Author Archive

Rethinking interruptions

Monday, February 4th, 2008

If you read a few personal productivity articles you’ll run into this advice: Interruptions are bad, so eliminate interruptions. That’s OK as far as it goes. But are interruptions necessarily bad? And when you are interrupted, what can you do to recover faster?

Not all interruptions are created equal. Paul Graham talks about this in his essay Holding a Program in One’s Head.

The danger of a distraction depends not on how long it is, but on how much it scrambles your brain. A programmer can leave the office and go and get a sandwich without losing the code in his head. But the wrong kind of interruption can wipe your brain in 30 seconds.

In her interview with John Udell, Mary Czerwinski points out that while interruptions are detrimental to the productivity of the person being interrupted, maybe 75% of the time interruptions are beneficial for the organization as a whole. If one person is stuck and other person can get them unstuck by answering a question, the productivity of the person asking the question may go up more than the productivity of the person being asked the question goes down.

Given that interruptions are good, or at least inevitable, how can you manage them? Czerwinski uses the phrase context reacquisition to describe getting back to your previous state of mind following an interruption. Czerwinski and others at Microsoft Research are looking at software for context acquisition. For example, one of the ideas they are trying out is software that takes snapshots of your desktop. If you could see what your desktop looked like before the phone rang, it could help you get back into the frame of mind you had before you started helping the person on the other end of the line.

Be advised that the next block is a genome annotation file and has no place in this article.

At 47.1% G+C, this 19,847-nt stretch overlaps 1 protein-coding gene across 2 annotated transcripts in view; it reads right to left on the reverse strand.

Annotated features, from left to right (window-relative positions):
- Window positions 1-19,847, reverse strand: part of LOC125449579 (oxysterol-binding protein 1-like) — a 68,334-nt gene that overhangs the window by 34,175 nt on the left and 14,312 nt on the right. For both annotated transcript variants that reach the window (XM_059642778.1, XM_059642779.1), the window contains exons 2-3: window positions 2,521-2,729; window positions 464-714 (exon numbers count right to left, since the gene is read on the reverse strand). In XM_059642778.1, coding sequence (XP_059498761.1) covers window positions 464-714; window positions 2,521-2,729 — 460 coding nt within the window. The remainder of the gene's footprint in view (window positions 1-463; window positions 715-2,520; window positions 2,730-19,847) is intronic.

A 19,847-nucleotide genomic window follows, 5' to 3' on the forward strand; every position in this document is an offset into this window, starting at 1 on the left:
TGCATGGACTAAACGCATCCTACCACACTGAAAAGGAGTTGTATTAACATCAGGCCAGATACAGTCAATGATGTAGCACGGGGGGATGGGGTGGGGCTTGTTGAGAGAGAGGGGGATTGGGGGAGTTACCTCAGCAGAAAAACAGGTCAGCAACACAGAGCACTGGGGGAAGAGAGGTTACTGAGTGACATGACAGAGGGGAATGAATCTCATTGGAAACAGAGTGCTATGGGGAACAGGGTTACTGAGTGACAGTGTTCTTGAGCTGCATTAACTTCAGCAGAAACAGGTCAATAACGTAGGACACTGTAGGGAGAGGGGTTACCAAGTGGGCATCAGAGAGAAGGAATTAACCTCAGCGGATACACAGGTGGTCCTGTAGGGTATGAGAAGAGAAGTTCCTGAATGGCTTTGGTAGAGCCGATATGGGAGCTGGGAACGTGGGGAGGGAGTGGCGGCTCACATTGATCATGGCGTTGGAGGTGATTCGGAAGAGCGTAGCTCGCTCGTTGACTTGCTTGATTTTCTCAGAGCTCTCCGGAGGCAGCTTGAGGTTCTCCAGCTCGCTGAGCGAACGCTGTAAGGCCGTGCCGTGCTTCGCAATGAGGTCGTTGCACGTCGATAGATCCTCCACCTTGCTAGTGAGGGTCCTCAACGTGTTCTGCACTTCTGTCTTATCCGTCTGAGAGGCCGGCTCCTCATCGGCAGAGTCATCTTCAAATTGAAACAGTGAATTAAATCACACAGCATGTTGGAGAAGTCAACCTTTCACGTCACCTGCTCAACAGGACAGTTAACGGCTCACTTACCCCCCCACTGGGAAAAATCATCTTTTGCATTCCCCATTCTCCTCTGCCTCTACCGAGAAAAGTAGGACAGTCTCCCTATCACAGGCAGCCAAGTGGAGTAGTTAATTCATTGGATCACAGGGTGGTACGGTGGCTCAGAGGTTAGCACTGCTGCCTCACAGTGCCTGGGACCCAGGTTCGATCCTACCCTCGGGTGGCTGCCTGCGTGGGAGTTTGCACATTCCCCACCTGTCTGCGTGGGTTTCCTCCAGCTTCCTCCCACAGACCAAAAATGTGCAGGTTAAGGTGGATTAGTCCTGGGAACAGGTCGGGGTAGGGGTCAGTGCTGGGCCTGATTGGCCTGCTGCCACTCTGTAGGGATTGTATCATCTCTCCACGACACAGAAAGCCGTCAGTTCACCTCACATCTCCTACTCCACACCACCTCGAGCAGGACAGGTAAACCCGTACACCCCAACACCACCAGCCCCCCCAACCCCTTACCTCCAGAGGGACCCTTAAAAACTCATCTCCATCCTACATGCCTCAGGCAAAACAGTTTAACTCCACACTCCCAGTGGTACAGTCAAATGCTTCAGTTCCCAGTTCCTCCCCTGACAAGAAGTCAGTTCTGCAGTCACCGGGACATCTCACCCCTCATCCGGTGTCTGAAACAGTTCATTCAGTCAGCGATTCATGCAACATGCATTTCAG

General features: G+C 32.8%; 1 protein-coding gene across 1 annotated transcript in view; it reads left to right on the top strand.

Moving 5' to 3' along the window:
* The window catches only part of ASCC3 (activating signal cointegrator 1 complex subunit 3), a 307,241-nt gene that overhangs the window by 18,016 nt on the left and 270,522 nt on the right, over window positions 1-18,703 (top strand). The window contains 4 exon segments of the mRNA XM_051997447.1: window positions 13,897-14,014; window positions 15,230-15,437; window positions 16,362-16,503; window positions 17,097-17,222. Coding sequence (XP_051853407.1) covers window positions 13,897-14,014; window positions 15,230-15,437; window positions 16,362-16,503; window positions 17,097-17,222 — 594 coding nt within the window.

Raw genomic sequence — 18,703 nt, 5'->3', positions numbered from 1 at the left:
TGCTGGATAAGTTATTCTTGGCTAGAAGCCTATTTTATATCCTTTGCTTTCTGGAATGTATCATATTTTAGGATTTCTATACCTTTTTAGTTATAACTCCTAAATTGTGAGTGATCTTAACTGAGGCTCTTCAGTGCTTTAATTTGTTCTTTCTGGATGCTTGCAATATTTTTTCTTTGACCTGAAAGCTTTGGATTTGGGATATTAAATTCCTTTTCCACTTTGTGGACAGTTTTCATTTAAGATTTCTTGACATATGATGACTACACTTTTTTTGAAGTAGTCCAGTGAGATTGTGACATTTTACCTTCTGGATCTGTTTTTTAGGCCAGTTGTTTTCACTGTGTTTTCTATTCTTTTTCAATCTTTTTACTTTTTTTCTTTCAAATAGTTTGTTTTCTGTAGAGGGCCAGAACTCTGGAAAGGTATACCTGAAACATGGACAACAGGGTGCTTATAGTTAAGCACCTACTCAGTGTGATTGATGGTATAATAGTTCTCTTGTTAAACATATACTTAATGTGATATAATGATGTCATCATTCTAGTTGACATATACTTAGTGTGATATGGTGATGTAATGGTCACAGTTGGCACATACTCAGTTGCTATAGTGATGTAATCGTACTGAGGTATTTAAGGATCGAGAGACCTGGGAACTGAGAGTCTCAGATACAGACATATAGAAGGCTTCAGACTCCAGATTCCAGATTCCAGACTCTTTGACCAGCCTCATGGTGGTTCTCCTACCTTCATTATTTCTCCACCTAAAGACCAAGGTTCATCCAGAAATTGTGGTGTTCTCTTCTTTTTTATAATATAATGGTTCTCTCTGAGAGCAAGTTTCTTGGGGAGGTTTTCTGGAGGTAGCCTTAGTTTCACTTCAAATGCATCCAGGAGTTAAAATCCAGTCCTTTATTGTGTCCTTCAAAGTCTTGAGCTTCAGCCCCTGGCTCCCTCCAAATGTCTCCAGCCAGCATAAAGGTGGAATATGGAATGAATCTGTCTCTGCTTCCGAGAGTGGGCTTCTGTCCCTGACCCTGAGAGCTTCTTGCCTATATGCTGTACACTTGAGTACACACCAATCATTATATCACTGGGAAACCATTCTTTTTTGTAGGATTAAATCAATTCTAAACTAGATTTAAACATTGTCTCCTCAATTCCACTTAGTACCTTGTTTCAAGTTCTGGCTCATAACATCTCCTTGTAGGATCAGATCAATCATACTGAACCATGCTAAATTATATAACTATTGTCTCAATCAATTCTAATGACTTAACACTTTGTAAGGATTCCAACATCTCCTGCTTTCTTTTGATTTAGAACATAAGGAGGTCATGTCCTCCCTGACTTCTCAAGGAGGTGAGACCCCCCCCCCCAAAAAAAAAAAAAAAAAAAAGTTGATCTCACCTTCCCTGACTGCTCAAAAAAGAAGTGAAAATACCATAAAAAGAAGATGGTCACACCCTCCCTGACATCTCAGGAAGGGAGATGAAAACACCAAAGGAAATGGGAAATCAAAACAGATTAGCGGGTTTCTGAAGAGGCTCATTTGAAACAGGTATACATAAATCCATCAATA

Have you discovered a tool or habit that helps with context reacquisition? If so, please leave a comment.

Task switching

Saturday, February 2nd, 2008

If you’re working on three projects, you’re probably spending 40% of your time task switching. Task switching is the dark matter of life: there’s a lot of it, but we’re hardly aware of it.

I’m not talking about multitasking, such as replying to email while you’re on the phone. People are starting to realize that multitasking isn’t as productive as it seems. I’m talking about having multiple assignments at work.

John Maeda posted a note about multiple projects in which he gives a link to a PowerPoint slide graphing percentage of productive time as a function the number of concurrent assignments. According to the graph, the optimal number of projects is two. With two projects, you can do something else when one project is stuck waiting for input or when you need variety. But any more than that and productivity tanks.